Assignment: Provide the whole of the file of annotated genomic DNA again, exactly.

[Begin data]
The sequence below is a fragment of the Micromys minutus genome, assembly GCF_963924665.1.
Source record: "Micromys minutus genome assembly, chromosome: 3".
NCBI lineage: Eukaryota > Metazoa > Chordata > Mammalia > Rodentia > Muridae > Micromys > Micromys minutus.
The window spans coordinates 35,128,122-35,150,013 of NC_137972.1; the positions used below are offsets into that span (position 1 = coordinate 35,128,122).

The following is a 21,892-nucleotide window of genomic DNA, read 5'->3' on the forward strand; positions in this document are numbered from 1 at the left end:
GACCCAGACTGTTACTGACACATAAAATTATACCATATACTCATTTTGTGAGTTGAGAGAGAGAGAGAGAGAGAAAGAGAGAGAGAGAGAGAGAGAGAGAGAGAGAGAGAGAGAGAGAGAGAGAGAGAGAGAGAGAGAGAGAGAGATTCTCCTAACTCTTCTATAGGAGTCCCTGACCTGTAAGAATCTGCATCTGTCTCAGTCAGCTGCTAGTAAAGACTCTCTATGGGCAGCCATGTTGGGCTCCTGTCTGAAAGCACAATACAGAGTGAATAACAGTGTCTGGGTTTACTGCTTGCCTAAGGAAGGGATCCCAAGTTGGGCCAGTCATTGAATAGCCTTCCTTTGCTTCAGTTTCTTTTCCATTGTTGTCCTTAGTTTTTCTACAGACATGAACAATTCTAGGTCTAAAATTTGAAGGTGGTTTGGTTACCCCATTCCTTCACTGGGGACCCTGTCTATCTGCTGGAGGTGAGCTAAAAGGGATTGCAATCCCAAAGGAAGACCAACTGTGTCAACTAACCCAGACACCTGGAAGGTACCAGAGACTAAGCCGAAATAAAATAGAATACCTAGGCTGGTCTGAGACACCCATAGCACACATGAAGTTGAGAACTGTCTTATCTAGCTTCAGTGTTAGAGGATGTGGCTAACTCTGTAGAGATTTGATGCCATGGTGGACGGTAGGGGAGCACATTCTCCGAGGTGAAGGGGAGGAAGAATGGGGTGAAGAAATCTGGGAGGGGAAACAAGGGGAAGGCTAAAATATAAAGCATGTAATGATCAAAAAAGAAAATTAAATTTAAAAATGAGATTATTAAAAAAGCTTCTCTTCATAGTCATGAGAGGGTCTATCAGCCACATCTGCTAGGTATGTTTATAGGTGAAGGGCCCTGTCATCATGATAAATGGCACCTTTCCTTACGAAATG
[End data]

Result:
The sequence below is a fragment of the Micromys minutus genome, assembly GCF_963924665.1.
Source record: "Micromys minutus genome assembly, chromosome: 3".
NCBI lineage: Eukaryota > Metazoa > Chordata > Mammalia > Rodentia > Muridae > Micromys > Micromys minutus.
The window spans coordinates 35,128,122-35,150,013 of NC_137972.1; the positions used below are offsets into that span (position 1 = coordinate 35,128,122).

The following is a 21,892-nucleotide window of genomic DNA, read 5'->3' on the forward strand; positions in this document are numbered from 1 at the left end:
GACCCAGACTGTTACTGACACATAAAATTATACCATATACTCATTTTGTGAGTTGAGAGAGAGAGAGAGAGAGAAAGAGAGAGAGAGAGAGAGAGAGAGAGAGAGAGAGAGAGAGAGAGAGAGAGAGAGAGAGAGAGAGAGAGAGATTCTCCTAACTCTTCTATAGGAGTCCCTGACCTGTAAGAATCTGCATCTGTCTCAGTCAGCTGCTAGTAAAGACTCTCTATGGGCAGCCATGTTGGGCTCCTGTCTGAAAGCACAATACAGAGTGAATAACAGTGTCTGGGTTTACTGCTTGCCTAAGGAAGGGATCCCAAGTTGGGCCAGTCATTGAATAGCCTTCCTTTGCTTCAGTTTCTTTTCCATTGTTGTCCTTAGTTTTTCTACAGACATGAACAATTCTAGGTCTAAAATTTGAAGGTGGTTTGGTTACCCCATTCCTTCACTGGGGACCCTGTCTATCTGCTGGAGGTGAGCTAAAAGGGATTGCAATCCCAAAGGAAGACCAACTGTGTCAACTAACCCAGACACCTGGAAGGTACCAGAGACTAAGCCGAAATAAAATAGAATACCTAGGCTGGTCTGAGACACCCATAGCACACATGAAGTTGAGAACTGTCTTATCTAGCTTCAGTGTTAGAGGATGTGGCTAACTCTGTAGAGATTTGATGCCATGGTGGACGGTAGGGGAGCACATTCTCCGAGGTGAAGGGGAGGAAGAATGGGGTGAAGAAATCTGGGAGGGGAAACAAGGGGAAGGCTAAAATATAAAGCATGTAATGATCAAAAAAGAAAATTAAATTTAAAAATGAGATTATTAAAAAAGCTTCTCTTCATAGTCATGAGAGGGTCTATCAGCCACATCTGCTAGGTATGTTTATAGGTGAAGGGCCCTGTCATCATGATAAATGGCACCTTTCCTTACGAAATG